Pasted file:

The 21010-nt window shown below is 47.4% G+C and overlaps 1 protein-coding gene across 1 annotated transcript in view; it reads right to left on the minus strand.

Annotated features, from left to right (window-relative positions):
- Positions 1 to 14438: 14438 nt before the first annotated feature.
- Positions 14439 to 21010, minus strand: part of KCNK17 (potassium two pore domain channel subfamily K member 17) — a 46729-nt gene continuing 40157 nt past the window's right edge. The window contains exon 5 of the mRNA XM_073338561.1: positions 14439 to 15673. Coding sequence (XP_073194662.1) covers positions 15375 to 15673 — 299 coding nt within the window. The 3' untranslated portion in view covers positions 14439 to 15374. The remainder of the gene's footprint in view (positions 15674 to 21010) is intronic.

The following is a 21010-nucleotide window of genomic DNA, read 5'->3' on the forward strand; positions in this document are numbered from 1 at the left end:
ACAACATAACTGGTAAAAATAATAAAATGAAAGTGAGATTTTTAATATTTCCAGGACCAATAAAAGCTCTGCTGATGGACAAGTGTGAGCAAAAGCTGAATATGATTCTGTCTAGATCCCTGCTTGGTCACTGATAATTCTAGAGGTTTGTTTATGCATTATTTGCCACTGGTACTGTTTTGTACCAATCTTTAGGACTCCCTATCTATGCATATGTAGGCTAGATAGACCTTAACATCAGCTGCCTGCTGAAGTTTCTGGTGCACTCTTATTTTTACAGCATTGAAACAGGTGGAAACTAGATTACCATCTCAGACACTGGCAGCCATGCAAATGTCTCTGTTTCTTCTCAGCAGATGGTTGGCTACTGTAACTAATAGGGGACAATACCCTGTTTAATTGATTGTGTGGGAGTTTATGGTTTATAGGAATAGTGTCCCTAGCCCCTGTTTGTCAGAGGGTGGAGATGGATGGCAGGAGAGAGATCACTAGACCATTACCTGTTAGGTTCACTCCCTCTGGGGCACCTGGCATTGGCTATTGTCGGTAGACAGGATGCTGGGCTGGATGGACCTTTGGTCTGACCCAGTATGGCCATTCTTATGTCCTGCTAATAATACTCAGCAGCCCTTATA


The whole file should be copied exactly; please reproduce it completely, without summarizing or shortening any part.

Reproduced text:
The 21010-nt window shown below is 47.4% G+C and overlaps 1 protein-coding gene across 1 annotated transcript in view; it reads right to left on the minus strand.

Annotated features, from left to right (window-relative positions):
- Positions 1 to 14438: 14438 nt before the first annotated feature.
- Positions 14439 to 21010, minus strand: part of KCNK17 (potassium two pore domain channel subfamily K member 17) — a 46729-nt gene continuing 40157 nt past the window's right edge. The window contains exon 5 of the mRNA XM_073338561.1: positions 14439 to 15673. Coding sequence (XP_073194662.1) covers positions 15375 to 15673 — 299 coding nt within the window. The 3' untranslated portion in view covers positions 14439 to 15374. The remainder of the gene's footprint in view (positions 15674 to 21010) is intronic.

The following is a 21010-nucleotide window of genomic DNA, read 5'->3' on the forward strand; positions in this document are numbered from 1 at the left end:
ACAACATAACTGGTAAAAATAATAAAATGAAAGTGAGATTTTTAATATTTCCAGGACCAATAAAAGCTCTGCTGATGGACAAGTGTGAGCAAAAGCTGAATATGATTCTGTCTAGATCCCTGCTTGGTCACTGATAATTCTAGAGGTTTGTTTATGCATTATTTGCCACTGGTACTGTTTTGTACCAATCTTTAGGACTCCCTATCTATGCATATGTAGGCTAGATAGACCTTAACATCAGCTGCCTGCTGAAGTTTCTGGTGCACTCTTATTTTTACAGCATTGAAACAGGTGGAAACTAGATTACCATCTCAGACACTGGCAGCCATGCAAATGTCTCTGTTTCTTCTCAGCAGATGGTTGGCTACTGTAACTAATAGGGGACAATACCCTGTTTAATTGATTGTGTGGGAGTTTATGGTTTATAGGAATAGTGTCCCTAGCCCCTGTTTGTCAGAGGGTGGAGATGGATGGCAGGAGAGAGATCACTAGACCATTACCTGTTAGGTTCACTCCCTCTGGGGCACCTGGCATTGGCTATTGTCGGTAGACAGGATGCTGGGCTGGATGGACCTTTGGTCTGACCCAGTATGGCCATTCTTATGTCCTGCTAATAATACTCAGCAGCCCTTATA